RAY SUAREZ: For more, I'm joined by Barton Gellman, a senior fellow at The Century Foundation and Pulitzer Prize-winning reporter. Gellman was one of the first journalists to make contact with Edward Snowden.
And, Bart Gellman, we now know there was an inspector general's report inside the NSA about its activities after 9/11. What did it reveal?
BARTON GELLMAN, Senior Fellow, The Century Foundation: It revealed an immense amount. It's 50-some pages and it's a -- it's a look back on the operation that was known inside the NSA as Stellar Wind and was actually we now know four separate programs.
I mean, I spent a lot of time trying to figure out what was the Bush-era warrantless program, devoted a couple chapters to it in my book, and I could never crack the details. What exactly were they doing? And what exactly was it that led to a huge rebellion in the Justice Department in which Jim Comey, who's now President Obama's nominee for FBI director, and others threatened to resign?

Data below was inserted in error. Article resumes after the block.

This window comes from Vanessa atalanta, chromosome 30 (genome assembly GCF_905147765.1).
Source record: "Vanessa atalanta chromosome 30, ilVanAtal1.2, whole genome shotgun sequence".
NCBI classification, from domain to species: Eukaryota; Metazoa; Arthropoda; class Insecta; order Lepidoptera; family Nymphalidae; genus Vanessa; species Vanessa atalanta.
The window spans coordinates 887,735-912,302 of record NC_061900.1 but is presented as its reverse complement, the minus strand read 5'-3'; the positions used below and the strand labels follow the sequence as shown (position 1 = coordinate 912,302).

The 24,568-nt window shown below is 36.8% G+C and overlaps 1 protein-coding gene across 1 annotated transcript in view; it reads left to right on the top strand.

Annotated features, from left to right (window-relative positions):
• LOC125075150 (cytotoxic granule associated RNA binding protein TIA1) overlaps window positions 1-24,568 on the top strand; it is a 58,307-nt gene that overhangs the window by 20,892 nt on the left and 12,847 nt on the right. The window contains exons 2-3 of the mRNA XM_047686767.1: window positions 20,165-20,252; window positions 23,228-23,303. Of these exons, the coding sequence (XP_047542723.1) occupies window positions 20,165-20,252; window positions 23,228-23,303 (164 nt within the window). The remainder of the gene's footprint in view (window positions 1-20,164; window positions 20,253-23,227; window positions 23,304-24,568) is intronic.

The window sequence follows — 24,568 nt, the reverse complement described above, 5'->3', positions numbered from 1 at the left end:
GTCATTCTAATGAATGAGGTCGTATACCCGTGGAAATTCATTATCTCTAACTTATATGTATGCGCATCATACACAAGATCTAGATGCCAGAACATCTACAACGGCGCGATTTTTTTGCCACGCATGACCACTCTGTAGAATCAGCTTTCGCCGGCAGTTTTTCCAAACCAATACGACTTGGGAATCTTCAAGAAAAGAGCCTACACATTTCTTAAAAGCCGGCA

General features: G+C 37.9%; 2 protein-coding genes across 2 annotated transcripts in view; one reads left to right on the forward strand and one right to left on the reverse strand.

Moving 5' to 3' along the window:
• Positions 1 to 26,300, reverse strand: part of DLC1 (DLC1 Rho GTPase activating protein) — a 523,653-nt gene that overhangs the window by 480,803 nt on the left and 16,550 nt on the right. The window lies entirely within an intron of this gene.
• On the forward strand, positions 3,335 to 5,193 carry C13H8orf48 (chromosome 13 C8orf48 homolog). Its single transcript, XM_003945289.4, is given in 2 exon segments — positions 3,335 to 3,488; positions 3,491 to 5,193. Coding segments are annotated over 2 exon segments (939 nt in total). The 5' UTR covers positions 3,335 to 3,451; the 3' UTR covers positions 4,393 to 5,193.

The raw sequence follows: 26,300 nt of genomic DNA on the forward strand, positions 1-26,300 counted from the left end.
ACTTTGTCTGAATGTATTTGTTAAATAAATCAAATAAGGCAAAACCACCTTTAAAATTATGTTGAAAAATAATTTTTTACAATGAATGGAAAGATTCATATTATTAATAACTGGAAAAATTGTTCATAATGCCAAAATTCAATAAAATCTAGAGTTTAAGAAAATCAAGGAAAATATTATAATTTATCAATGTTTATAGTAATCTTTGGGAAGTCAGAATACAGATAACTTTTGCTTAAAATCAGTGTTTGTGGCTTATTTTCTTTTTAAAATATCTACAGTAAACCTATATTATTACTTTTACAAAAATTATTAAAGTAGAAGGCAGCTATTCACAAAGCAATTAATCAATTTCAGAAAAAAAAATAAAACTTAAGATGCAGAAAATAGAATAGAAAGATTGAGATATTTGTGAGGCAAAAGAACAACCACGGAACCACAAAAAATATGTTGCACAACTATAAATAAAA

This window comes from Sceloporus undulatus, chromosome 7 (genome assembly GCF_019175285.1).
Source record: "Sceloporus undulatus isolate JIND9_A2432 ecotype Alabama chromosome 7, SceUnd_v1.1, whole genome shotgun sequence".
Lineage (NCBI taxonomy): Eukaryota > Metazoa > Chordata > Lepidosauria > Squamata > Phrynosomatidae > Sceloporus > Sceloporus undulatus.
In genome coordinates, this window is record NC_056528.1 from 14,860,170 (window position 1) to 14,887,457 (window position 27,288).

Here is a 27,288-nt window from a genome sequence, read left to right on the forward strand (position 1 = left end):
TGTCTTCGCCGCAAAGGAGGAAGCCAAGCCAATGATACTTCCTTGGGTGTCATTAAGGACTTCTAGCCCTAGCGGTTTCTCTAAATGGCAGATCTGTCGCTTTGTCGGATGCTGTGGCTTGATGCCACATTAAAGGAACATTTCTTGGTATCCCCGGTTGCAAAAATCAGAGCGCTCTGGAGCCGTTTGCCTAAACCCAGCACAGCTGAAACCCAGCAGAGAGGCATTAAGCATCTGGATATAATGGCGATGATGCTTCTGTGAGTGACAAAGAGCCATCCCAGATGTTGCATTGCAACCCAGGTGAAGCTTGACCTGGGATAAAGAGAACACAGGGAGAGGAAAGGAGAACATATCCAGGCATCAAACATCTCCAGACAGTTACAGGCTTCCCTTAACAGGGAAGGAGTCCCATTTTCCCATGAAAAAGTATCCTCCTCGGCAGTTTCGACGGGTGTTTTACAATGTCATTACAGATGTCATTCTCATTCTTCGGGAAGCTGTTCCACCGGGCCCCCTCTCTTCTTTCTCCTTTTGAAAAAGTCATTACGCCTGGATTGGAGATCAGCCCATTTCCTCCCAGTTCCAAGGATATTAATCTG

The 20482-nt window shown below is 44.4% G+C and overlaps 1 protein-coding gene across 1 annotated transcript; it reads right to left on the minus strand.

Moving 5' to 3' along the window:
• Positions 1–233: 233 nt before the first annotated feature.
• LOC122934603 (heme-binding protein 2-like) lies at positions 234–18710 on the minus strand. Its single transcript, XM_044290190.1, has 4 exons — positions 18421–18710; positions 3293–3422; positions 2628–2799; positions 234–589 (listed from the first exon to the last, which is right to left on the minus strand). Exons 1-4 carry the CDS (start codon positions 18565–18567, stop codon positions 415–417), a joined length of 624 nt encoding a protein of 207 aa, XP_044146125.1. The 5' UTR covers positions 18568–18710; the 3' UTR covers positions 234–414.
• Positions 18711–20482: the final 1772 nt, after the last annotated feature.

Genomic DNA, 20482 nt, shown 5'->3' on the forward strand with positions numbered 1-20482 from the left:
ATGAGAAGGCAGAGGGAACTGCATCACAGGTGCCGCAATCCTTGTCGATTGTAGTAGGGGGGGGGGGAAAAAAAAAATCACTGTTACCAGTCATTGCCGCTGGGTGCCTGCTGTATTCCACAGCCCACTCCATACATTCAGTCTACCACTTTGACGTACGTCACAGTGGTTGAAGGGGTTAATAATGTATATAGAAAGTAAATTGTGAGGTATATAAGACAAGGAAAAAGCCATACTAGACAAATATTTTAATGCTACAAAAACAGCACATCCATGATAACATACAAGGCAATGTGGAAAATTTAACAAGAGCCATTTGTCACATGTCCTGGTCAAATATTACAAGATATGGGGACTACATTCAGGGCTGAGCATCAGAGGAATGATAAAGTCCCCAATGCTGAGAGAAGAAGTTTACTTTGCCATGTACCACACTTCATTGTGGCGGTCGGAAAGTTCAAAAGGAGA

RAY SUAREZ: Well, did those people go along with the programs for a time and then there was one that they just couldn't go along with?
BARTON GELLMAN: Well, the brief history of it is that it was invented largely by Vice President Dick Cheney and his lawyer David Addington, with the help of Mike Hayden, who was running the NSA.
The Justice Department had secret opinions written by John Yoo, who's the same guy who wrote the torture opinions and some others that became quite controversial later. And when Jack Goldsmith became the head of the Office of Legal Council at the Justice Department by around the end of 2003, he started to become convinced there was a big problem with this program.
In March of 2004, Comey -- sorry -- Goldsmith and Jim Comey, who's the deputy attorney general, convince Attorney General John Ashcroft that he has to say no to part of it. And then John Ashcroft becomes quite sick. Comey has the confrontation with Cheney and eventually with the president and nearly resigns.